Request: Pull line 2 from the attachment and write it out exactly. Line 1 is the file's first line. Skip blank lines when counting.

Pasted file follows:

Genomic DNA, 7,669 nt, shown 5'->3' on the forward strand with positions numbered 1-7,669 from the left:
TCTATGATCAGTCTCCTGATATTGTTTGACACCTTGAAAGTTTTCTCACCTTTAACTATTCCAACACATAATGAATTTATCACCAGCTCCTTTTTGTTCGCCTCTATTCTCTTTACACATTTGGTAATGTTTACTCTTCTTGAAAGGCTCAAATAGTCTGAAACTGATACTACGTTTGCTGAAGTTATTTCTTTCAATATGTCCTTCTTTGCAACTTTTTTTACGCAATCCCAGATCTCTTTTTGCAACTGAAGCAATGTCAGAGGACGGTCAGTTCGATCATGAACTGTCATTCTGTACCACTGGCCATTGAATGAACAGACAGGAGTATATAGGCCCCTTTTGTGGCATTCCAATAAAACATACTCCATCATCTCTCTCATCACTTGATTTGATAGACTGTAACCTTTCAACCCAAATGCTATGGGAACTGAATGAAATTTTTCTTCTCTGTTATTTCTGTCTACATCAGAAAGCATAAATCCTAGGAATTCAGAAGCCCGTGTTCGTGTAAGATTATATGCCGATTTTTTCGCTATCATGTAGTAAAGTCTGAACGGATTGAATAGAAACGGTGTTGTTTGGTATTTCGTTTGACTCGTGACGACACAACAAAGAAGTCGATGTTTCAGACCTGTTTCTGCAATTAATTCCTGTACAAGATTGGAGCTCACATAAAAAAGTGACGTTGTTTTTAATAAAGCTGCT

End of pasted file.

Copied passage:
TCTATGATCAGTCTCCTGATATTGTTTGACACCTTGAAAGTTTTCTCACCTTTAACTATTCCAACACATAATGAATTTATCACCAGCTCCTTTTTGTTCGCCTCTATTCTCTTTACACATTTGGTAATGTTTACTCTTCTTGAAAGGCTCAAATAGTCTGAAACTGATACTACGTTTGCTGAAGTTATTTCTTTCAATATGTCCTTCTTTGCAACTTTTTTTACGCAATCCCAGATCTCTTTTTGCAACTGAAGCAATGTCAGAGGACGGTCAGTTCGATCATGAACTGTCATTCTGTACCACTGGCCATTGAATGAACAGACAGGAGTATATAGGCCCCTTTTGTGGCATTCCAATAAAACATACTCCATCATCTCTCTCATCACTTGATTTGATAGACTGTAACCTTTCAACCCAAATGCTATGGGAACTGAATGAAATTTTTCTTCTCTGTTATTTCTGTCTACATCAGAAAGCATAAATCCTAGGAATTCAGAAGCCCGTGTTCGTGTAAGATTATATGCCGATTTTTTCGCTATCATGTAGTAAAGTCTGAACGGATTGAATAGAAACGGTGTTGTTTGGTATTTCGTTTGACTCGTGACGACACAACAAAGAAGTCGATGTTTCAGACCTGTTTCTGCAATTAATTCCTGTACAAGATTGGAGCTCACATAAAAAAGTGACGTTGTTTTTAATAAAGCTGCT